Trinity Kenmare Community Hospital has received a grant from the North Dakota Department of Health to participate in the State Stroke Program. As part of the program, the hospital will provide data to build the state stroke registry, participate in stroke-care education, and work with other participating facilities. So far, the program has enrolled 25 of the 36 critical access hospitals in the state.
"The program looks at stroke care quality measures, and individual hospitals can use the data to compare their different time benchmarks, which ones they hit and which ones they didn't. They can compare the data nationwide, though we're concentrating on the state data," said Nikki Massmann, Quality Network Stroke Coordinator for the Center for Rural Health.
"Each hospital will populate the registry with about 12 months worth of cases," she added.
The data collected can then be used to help identify areas that are meeting or exceeding the needs of stroke patients, and drive quality efforts in areas that need improvement.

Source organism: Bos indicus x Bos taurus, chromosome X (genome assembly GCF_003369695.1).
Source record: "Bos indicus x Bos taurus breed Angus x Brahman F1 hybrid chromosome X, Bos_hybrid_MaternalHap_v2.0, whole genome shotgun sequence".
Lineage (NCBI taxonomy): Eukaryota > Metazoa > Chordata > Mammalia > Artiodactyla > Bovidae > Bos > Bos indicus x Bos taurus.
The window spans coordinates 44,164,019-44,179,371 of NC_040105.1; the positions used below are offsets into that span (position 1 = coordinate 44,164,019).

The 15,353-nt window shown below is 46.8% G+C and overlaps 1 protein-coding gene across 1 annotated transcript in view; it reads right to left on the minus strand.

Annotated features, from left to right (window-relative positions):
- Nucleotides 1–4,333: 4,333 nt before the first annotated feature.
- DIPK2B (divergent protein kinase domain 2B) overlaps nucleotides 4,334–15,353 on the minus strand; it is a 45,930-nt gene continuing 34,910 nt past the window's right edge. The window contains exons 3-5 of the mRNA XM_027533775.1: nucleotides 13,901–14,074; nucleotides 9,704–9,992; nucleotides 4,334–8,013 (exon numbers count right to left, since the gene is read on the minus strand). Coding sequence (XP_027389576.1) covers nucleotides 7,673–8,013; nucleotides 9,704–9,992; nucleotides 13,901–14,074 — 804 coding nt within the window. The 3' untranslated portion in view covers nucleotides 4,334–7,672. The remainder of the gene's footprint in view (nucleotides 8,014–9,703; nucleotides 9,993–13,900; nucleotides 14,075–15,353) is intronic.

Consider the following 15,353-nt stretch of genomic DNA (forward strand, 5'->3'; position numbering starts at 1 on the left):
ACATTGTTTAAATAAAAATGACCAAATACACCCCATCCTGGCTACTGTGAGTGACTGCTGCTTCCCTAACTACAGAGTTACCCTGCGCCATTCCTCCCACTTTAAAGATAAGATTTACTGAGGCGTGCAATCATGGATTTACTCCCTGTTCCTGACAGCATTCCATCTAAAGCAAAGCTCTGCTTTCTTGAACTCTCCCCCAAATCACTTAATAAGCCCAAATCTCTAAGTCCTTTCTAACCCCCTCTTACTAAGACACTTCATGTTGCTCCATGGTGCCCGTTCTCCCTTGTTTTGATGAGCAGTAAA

Shawn Smothers, administrator at Trinity Kenmare Community Hospital, explained that the project should help the hospital provide consistency of care as well as help improve the quality of care for patients across the state.
"We're a very small facility, we will probably have about one to two cases to submit in the time frame, but any data is valuable if you're looking at an aggregate group," Smothers said.
"It will help us to get the information, too. Because of the fact that our volume of cases is small, it gives us all those other resources to look at. In a rural setting, we're often staffed with a nurse practitioner versus a physician, and it's critical to be able to follow a protocol so that patients who present to us can be treated appropriately," Smothers added.
The North Dakota Critical Access Hospital Quality Network, a program of the Center for Rural Health, is providing technical assistance and support for the State Stroke Program in partnership with the state health department and the American Heart Association.
The State Stroke Program is supported with funds from the state. North Dakota legislators made an investment in a statewide registry in 2009.